Three School of Social Work alumni were presented Distinguished Alumni Awards at the SSW All Class Reunion Lunch on Friday, October 21, 2016.
The Distinguished Alumni Award recognizes School of Social Work alumni whose achievements exemplify the values of the School of Social Work and who have made an exceptional impact on the profession, the community and/or Social Work education.
Ronald Feldman was honored for his significant impacts on social work education, research, scholarship, and the broader field of social welfare including his 2000-2001 Founding Co-Convener of the St. Louis Group for Excellence in Social Work Research and Education; his service as a member of the Board of Trustees of the William T. Grant Foundation; his service from 1988-1991 as Vice Chairman of the influential National Institute of Mental Health Task Force on Social Work Research; his role from 1994-1996 as a Founding Officer and member of the Board of Directors of the Society for Social Work and Research; and, his contributions to the Institute of Medicine National Research Council. Feldman also served as dean of the Columbia University School of Social Work from 1986 to 2001.
"When I was a first year master's student at Michigan, Professor Ed Thomas suggested that I apply to the School's joint Ph.D. program. At the time I didn't even realize that a doctoral degree was available in social work! I followed his advice and have been grateful ever since. Michigan's doctoral program in social work and a social science always has provided the best possible preparation for a career that promotes research, knowledge development, and teaching to advance the quality of social work practice. Throughout my own career I have emulated Ed by recommending Michigan's program to countless students - and many now are my colleagues at America's best universities"
Marvella Ford, professor in the College of Medicine at the Medical University of South Carolina (MUSC), Department of Public Health Services, was honored for her distinguished career in health disparities research in diverse underserved communities where her work has been significant in closing the gap in knowledge within cancer disparities research and for developing cancer educational programs targeting diverse underserved communities. In 2006, Ford was recruited by MUSC Hollings Cancer Center to create its Cancer Disparities Program demonstrating excellence in leadership and developing statewide partnerships to reduce cancer disparities. Ford is nationally recognized among cancer research scholars for her recruitment, retention and adherence studies with African Americans.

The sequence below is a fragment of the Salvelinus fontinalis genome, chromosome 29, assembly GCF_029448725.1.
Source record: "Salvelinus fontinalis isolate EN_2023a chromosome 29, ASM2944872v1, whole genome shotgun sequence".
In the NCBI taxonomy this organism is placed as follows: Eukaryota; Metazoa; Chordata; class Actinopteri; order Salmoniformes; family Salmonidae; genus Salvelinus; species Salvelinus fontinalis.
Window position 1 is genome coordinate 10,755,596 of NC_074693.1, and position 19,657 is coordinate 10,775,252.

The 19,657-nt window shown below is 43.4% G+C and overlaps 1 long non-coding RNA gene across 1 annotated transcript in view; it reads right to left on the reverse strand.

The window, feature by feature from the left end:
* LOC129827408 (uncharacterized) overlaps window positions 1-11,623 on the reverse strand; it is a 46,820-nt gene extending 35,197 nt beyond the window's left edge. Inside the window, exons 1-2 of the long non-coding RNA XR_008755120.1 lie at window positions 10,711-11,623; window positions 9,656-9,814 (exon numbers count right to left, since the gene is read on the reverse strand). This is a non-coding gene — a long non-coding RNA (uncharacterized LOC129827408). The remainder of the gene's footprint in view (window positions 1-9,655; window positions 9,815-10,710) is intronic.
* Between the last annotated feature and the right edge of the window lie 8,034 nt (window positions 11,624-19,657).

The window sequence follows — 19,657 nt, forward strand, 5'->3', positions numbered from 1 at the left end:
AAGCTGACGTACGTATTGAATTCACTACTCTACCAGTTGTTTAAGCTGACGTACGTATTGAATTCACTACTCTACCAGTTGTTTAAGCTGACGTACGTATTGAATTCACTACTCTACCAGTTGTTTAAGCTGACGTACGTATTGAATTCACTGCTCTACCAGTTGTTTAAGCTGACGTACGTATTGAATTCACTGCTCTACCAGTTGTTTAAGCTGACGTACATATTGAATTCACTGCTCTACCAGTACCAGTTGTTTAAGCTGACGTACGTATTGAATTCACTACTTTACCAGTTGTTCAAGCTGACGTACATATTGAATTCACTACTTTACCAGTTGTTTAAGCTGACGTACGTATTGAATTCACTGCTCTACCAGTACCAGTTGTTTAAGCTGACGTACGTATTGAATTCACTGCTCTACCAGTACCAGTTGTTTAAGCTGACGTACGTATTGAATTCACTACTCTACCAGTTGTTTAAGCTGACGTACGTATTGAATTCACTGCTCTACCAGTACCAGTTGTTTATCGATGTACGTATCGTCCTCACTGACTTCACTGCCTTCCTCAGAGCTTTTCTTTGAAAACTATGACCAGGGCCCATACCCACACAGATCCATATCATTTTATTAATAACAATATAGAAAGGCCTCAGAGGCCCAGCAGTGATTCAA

"My deep desire to study health disparities research at the University of Michigan was primarily due to losing all four of my grandparents to death before I was born," Ford said. "As part of my training in the aging program at the University of Michigan, I learned to critically evaluate scientific publications, develop my own plan of research, and write research proposals. The program prepared me well for a career of grant-funded applied research. I am grateful to stand on the shoulders of all of the giants in the health disparities research field! My parents laid the foundation for my focus on discovering solutions to the health disparities that impact our nation. They also taught me that no one succeeds alone. My strong network of family members, church family, friends, and collaborators has definitely strengthened my career. We are all stronger together."
Jessica (Jessie) Fullenkamp was honored for her work as the director of youth Programming at the Ruth Ellis Center, which is a youth social services agency with a mission to provide short-term and long-term residential safe space and support services for runaway, homeless, and at-risk lesbian, gay, bi-attractional, transgender and questioning (LGBTQ) youth. She also played an integral role in youth-driven programming Out in the System (OITS) aimed to give voice to LGBTQ youth in the Foster Care system. Her work extends through the design and training of Child Protective Service workers throughout Michigan.
"The most valuable and sustaining part of my education while at the University of Michigan School of Social Work is the importance of positionality and intersectionality," Fullenkamp said. "Knowing yourself, understanding how your social identities have had a profound impact on experiences of privilege and oppression is always applicable to your work. Also, recognizing how the intersection of an individual's social identities offers unique perspectives which strengthen our work."